Wednesday, December 28, 2016

Buick's Encore a loaded, affordable crossover

A menu of Mark Glover’s AutoGlo car reviews can be seen on the Business page of The Sacramento Bee’s website

Sacramento, California – Looking for a Buick sport-utility vehicle but don’t want to lay down the $40,000 to $47,000 or so it takes to get into the automaker’s Enclave?

If so, you might want to take a look at the latest Buick Encore, extensively reworked for 2017 and an SUV sufficiently loaded to make you feel really good about saving some money.

My 2017 Buick Encore Premium tester with front-wheel drive had a lengthy list of standard features for the starting price of $30,465, and even a substantial option package kept the bottom line at $34,675.

The extras included the variable valve timing version of the turbocharged, 1.4-liter, four cylinder engine with a max horsepower rating of 153, or 15 more horses than the standard power plant.

The tester responded quickly and enthusiastically in most situations, struggling just a bit on the steepest of hill climbs.  Handling was akin to what I expect from a midsize sedan, a good thing.

The Encore looks a bit pinched and squat parked next to its Enclave sibling, but the crossover has a clean look from all angles.  Smooth, aerodynamic styling on the front end is new for 2017.

The interior has likewise been restyled … for the better.  Chrome accents and carefully crafted stitching are definite improvements, and the center stack of controls is easier to use.  I really liked the easy-to-read, 8-inch color touch screen.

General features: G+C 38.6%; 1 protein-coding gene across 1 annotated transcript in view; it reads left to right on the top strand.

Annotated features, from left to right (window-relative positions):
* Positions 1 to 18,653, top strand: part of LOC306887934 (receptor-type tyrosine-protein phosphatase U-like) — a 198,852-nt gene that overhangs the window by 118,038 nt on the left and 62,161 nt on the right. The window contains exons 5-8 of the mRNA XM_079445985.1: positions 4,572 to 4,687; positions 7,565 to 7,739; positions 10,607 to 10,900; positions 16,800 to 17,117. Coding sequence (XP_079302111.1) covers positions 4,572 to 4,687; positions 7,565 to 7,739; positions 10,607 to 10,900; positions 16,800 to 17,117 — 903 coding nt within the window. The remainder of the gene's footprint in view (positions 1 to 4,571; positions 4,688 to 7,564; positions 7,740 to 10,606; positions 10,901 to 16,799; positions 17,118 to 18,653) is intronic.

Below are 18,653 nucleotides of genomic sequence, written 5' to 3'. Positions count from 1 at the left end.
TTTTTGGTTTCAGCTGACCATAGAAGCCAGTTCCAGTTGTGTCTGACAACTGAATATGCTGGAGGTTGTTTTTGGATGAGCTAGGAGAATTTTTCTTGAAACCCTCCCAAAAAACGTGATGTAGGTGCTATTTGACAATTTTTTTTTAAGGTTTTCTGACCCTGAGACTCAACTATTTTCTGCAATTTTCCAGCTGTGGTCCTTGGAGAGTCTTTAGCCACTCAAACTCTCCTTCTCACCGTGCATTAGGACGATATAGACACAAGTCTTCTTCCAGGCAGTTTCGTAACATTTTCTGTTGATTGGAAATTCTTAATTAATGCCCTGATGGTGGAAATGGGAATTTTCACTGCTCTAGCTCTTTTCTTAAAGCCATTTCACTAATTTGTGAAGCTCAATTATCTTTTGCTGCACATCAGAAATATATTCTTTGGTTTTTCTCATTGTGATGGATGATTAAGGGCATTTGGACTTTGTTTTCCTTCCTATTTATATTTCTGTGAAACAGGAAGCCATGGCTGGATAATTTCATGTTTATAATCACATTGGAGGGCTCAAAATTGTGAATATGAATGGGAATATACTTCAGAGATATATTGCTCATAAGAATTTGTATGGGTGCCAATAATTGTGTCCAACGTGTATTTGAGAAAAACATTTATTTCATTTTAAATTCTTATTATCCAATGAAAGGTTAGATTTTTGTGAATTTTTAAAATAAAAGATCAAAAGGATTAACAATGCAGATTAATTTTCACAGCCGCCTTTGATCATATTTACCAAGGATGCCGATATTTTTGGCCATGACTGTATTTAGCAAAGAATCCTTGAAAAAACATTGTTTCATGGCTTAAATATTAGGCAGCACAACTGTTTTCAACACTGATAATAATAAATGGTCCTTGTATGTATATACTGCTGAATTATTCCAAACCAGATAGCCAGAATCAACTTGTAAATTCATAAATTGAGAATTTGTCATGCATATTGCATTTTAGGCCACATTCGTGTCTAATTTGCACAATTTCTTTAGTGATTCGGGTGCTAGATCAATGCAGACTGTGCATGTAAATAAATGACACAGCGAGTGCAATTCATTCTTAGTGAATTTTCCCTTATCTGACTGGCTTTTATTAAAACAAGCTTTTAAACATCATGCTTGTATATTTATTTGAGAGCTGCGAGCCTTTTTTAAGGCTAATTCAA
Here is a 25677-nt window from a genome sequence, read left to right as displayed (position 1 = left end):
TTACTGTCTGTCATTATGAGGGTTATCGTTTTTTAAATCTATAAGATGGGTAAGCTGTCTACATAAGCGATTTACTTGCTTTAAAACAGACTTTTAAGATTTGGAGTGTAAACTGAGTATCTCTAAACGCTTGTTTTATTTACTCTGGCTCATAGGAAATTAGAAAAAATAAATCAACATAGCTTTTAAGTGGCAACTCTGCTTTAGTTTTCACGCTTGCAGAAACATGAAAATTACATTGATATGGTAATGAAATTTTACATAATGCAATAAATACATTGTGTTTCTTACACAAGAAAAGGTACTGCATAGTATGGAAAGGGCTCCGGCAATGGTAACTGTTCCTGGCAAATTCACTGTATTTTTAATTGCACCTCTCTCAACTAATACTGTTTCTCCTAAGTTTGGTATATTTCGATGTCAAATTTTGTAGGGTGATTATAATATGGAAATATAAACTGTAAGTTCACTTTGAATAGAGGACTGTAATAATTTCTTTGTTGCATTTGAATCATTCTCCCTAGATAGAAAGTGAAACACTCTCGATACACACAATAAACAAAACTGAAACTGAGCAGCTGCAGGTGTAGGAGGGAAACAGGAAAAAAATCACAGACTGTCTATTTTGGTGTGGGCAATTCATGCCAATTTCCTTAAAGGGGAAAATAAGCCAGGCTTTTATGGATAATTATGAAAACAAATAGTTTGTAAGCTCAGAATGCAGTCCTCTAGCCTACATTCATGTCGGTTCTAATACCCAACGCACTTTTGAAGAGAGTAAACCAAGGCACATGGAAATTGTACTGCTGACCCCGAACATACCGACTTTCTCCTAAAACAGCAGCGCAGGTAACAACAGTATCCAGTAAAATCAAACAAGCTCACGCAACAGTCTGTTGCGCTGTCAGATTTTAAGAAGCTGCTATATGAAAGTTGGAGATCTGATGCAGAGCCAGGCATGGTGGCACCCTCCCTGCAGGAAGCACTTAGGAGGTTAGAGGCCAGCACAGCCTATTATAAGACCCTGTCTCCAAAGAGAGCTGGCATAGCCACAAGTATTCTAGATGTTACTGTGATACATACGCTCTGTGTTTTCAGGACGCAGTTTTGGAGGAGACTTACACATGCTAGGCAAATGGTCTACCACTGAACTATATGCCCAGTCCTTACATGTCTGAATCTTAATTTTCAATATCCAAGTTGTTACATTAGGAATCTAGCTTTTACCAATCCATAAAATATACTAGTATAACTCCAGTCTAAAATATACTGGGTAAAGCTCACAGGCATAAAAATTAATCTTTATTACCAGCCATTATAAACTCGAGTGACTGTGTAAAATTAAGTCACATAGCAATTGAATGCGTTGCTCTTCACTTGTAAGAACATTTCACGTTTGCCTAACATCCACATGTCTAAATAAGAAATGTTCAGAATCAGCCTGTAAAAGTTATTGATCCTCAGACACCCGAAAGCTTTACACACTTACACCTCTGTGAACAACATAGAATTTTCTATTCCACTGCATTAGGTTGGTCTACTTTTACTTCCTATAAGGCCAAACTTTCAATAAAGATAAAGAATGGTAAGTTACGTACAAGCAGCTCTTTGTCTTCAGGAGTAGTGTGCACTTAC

Five-star federal government safety ratings abound on the Encore, including a top-level overall vehicle score.  Fuel mileage on the tester came in at a strong 27 miles per gallon in the city and 33 mpg on the highway.

Interior comforts were downright luxurious, with leather-appointed seats and a Bose premium audio system.  The tester was loaded with safety/security systems, including a rear cross-traffic alert (kept me honest in crowded parking lots several times) and forward collision alert.

The only minor gripe I had was less-than-optimum, 360-degree vision from my cockpit seat, but this was mostly negated by the standard side blind-zone alert system, standard on the Encore.

All in all, the Encore earns a B-plus to A-minus grade among the large field of practical-size, relatively-affordable crossovers.


Thanks for reading in 2016.  Happy new year to all.  Looking forward to offering my take on more vehicles in 2017 -- MG

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